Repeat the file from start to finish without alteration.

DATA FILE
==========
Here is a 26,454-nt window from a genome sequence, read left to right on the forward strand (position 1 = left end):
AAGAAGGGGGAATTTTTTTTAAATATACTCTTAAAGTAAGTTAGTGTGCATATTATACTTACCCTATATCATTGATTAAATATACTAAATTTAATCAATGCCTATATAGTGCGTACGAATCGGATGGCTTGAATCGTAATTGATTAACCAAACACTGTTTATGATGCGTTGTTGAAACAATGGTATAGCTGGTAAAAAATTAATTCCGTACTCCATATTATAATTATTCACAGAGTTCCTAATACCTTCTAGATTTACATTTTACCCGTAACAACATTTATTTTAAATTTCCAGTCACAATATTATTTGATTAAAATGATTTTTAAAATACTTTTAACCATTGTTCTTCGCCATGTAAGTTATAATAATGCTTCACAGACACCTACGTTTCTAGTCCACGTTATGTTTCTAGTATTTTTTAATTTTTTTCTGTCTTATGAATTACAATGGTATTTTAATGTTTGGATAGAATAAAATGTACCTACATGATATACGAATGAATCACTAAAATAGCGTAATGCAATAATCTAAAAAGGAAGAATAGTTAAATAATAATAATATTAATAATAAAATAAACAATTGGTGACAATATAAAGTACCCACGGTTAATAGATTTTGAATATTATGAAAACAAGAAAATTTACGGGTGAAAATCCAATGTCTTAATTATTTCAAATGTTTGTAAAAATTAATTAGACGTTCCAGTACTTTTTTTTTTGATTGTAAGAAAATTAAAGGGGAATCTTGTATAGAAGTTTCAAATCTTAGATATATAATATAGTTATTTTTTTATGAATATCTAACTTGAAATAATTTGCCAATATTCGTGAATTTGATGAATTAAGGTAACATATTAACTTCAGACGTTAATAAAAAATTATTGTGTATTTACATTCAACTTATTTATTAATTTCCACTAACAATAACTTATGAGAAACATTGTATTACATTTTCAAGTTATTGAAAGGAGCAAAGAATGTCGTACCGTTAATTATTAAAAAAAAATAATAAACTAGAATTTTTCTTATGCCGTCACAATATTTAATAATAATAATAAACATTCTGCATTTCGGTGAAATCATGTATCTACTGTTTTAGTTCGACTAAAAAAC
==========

Here is a 26,454-nt window from a genome sequence, read left to right on the forward strand (position 1 = left end):
AAGAAGGGGGAATTTTTTTTAAATATACTCTTAAAGTAAGTTAGTGTGCATATTATACTTACCCTATATCATTGATTAAATATACTAAATTTAATCAATGCCTATATAGTGCGTACGAATCGGATGGCTTGAATCGTAATTGATTAACCAAACACTGTTTATGATGCGTTGTTGAAACAATGGTATAGCTGGTAAAAAATTAATTCCGTACTCCATATTATAATTATTCACAGAGTTCCTAATACCTTCTAGATTTACATTTTACCCGTAACAACATTTATTTTAAATTTCCAGTCACAATATTATTTGATTAAAATGATTTTTAAAATACTTTTAACCATTGTTCTTCGCCATGTAAGTTATAATAATGCTTCACAGACACCTACGTTTCTAGTCCACGTTATGTTTCTAGTATTTTTTAATTTTTTTCTGTCTTATGAATTACAATGGTATTTTAATGTTTGGATAGAATAAAATGTACCTACATGATATACGAATGAATCACTAAAATAGCGTAATGCAATAATCTAAAAAGGAAGAATAGTTAAATAATAATAATATTAATAATAAAATAAACAATTGGTGACAATATAAAGTACCCACGGTTAATAGATTTTGAATATTATGAAAACAAGAAAATTTACGGGTGAAAATCCAATGTCTTAATTATTTCAAATGTTTGTAAAAATTAATTAGACGTTCCAGTACTTTTTTTTTTGATTGTAAGAAAATTAAAGGGGAATCTTGTATAGAAGTTTCAAATCTTAGATATATAATATAGTTATTTTTTTATGAATATCTAACTTGAAATAATTTGCCAATATTCGTGAATTTGATGAATTAAGGTAACATATTAACTTCAGACGTTAATAAAAAATTATTGTGTATTTACATTCAACTTATTTATTAATTTCCACTAACAATAACTTATGAGAAACATTGTATTACATTTTCAAGTTATTGAAAGGAGCAAAGAATGTCGTACCGTTAATTATTAAAAAAAAATAATAAACTAGAATTTTTCTTATGCCGTCACAATATTTAATAATAATAATAAACATTCTGCATTTCGGTGAAATCATGTATCTACTGTTTTAGTTCGACTAAAAAAC